Weight Decay

http://d2l.ai/chapter_multilayer-perceptrons/weight-decay.html

In 4.5.4. Concise Implementation


Typographical error!?

Animator:
http://d2l.ai/chapter_linear-networks/softmax-regression-scratch.html?highlight=d2l%20animator
http://d2l.ai/_modules/d2l/torch.html#set_axes
https://matplotlib.org/3.2.1/api/_as_gen/matplotlib.axes.Axes.set_ylim.html

4.5.1. Squared Norm Regularization

Whether we include a corresponding bias penalty b^2 can vary across implementations, and may vary across layers of a neural network. Often, we do not regularize the bias term of a network’s output layer.
Can you explain b^2 in detail?

Hi @StevenJokes, thanks for the feedback, we will fix it!

Hi @StevenJokes

4.5.1. Squared Norm Regularization

Whether we include a corresponding bias penalty b^2 can vary across implementations, and may vary across layers of a neural network. Often, we do not regularize the bias term of a network’s output layer. Can you explain b^2 in detail?

Great question! I hardly ever see $b^2$ Generally, applying weight decay to the bias units usually makes only a small difference to the final network.

So it just means that bias penalty is not negative?
b is not same as the b in wx+b?

@goldpiggy
I tried to implement the code for train_concise on my own and my loss kept increasing exponentially instead of decreasing:
image

Here is my code:

def new_train(lambd):
net=nn.Sequential(nn.Linear(num_inputs,1))
for param in net.parameters():
    param.data.normal_()
loss=nn.MSELoss()
num_epochs=100
lr=0.03
trainer=torch.optim.SGD([{"params":net[0].weight,'weight_decay':lambd},
                         {"params":net[0].bias}],lr=lr)
animator = d2l.Animator(xlabel='epochs', ylabel='loss', yscale='log',
                        xlim=[1, num_epochs], legend=['train', 'test'])
for epoch in range(num_epochs):
    for X,y in train_iter:
        with torch.enable_grad():
            trainer.zero_grad()
            l=loss(net(X),y)
        l.backward()
        trainer.step()
    if epoch%5==0:
         animator.add(epoch, (d2l.evaluate_loss(net, train_iter, loss),
                             d2l.evaluate_loss(net, test_iter, loss)))
print('L1 norm of w:', net[0].weight.norm().item())

I compared my code to the code given in the book to find where I am going wrong but I can’t figure out where I made an error and what is causing this to happen.

Intersestingly, if I increase the value of lambd to say 10, I get low generalization error but the train accuracy seems to be somewhat erratic:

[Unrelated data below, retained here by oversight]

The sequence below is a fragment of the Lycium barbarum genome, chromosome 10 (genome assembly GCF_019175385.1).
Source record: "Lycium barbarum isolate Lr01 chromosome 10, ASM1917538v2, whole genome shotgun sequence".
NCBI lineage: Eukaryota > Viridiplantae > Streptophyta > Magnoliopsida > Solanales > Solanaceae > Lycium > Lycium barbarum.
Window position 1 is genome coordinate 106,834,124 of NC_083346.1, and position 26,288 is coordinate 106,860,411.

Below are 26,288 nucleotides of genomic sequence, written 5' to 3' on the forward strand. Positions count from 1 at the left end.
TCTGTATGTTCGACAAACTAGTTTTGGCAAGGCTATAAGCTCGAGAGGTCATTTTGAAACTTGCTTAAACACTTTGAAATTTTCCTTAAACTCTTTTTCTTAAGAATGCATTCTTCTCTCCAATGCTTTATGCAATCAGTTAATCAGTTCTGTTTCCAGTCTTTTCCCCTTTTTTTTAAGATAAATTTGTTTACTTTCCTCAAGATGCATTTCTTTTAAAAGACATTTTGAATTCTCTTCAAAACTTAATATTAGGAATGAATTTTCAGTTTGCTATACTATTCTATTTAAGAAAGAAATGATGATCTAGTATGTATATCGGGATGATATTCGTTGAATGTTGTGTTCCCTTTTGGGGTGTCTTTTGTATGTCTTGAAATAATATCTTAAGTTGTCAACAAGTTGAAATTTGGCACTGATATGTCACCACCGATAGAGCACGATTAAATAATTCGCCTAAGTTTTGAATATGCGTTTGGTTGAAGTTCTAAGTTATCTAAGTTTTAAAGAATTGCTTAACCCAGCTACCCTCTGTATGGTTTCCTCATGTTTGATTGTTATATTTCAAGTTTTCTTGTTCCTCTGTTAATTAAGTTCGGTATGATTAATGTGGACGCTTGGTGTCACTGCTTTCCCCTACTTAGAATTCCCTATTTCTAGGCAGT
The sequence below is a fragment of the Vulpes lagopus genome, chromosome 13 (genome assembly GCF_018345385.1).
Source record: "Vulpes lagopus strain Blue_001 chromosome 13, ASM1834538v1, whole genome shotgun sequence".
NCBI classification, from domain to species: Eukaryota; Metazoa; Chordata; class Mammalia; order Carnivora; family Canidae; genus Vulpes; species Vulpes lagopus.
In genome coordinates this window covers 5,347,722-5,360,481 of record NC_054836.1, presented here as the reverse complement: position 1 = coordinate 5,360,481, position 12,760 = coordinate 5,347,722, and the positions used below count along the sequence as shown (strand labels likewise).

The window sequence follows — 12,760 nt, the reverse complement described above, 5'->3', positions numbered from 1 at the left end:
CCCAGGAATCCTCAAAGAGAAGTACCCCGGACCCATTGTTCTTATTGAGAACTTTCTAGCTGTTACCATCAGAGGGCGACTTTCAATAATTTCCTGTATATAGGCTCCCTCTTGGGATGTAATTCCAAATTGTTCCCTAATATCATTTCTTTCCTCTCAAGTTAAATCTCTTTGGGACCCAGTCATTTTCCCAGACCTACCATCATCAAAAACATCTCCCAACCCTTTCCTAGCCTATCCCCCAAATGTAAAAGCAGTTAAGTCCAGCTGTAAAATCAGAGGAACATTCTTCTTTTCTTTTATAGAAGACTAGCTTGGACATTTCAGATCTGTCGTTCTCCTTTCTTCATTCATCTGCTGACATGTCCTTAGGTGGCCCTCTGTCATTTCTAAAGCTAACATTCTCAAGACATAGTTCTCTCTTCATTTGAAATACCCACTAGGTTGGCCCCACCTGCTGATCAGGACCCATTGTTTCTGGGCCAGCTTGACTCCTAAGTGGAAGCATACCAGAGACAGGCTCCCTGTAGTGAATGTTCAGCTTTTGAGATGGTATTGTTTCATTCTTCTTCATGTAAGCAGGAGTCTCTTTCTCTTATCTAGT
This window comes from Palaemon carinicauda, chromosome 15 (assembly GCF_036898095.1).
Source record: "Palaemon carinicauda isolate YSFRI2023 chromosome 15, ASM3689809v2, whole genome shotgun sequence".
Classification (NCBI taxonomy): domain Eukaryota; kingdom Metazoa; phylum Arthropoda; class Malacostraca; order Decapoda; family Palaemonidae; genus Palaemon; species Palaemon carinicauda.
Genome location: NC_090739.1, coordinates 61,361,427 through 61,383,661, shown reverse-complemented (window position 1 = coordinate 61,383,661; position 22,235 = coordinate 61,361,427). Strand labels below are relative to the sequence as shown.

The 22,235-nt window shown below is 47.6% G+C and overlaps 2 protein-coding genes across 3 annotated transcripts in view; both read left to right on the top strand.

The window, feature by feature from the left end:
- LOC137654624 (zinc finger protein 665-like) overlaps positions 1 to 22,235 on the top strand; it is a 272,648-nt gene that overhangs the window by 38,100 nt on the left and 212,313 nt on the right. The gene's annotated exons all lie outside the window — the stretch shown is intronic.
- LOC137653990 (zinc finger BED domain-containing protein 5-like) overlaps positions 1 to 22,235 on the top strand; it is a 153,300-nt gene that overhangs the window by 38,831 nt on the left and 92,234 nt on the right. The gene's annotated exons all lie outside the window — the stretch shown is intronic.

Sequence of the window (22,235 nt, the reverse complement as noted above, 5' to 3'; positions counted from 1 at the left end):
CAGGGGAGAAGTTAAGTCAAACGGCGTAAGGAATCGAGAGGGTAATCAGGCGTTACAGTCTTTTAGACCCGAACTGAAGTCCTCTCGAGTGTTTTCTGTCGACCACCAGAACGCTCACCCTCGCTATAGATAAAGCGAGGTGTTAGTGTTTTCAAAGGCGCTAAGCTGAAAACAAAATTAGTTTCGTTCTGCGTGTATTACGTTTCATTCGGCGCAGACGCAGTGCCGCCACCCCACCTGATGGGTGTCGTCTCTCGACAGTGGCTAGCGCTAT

image

Any ideas on this as well?

Hey @Kushagra_Chaturvedy, the learning rate is 0.003, while yours is different. Tuning learning rate is kind of tricky, not too small and not too high.

Ok, I didn’t know that the learning rate could cause this much disparity in results. Thanks!

Is b in b^2 same as the b in wx+b?

I think the idea is that W is a really high-dimensional vector because there are so many weights. b is relatively low-dimensional, so regularizing b has a much smaller effect.

Hello. I have two questions about this notebook. (1) Do I understand correctly that “weight decay” is a generic term for any regularization that involves adding some kind of norm of W (regardless of which norm) to the loss? (2) Is it not possible to add L1 regularization to the optim.SGD input? The docstring only lists L2 norm.

Thanks!

Great question! Weight decay ideally should be mathematically equivalent to L2 Regularization. But be carefully when you implement it in code, this article indicates that different frameworks might be slightly different.

You are maybe right.
Does that mean we can use w and b as bias penalty at the same time or separately?

I think it’s possible. Can we add? @goldpiggy

Hi @StevenJokes and @Steven_Hearnt, great questions! L1 regularization is applicable if you specify how to handle the in-differentiable case (x=0) .

Hi @StevenJokes, I might be late to the party but would like to take a stab at it from a theoretical point of view rather than practical (which has already been covered). If we regularize the bias term (b) by adding the penalty term b^2, the network would end up learning a very small value of bias term in the case where we constraint the model a lot (i.e. lambda is very big). In such a case, model would not have any average value and thus it would be predicting some value near to zero every time. So, in order to avoid such a scenario, maybe bias term isn’t regularized in the last layer.

Why
“the network would end up learning a very small value of bias term”?

What does your “lambda” mean?

Lambda is the constraint imposed on the L2 norm in the loss function. It is defined in 4.5.2. If we set lambda to a very large number and include bias term in the L2 norm as well, gradient descent will set bias term to an extremely small number as well. All of this is mentioned in the section 4.5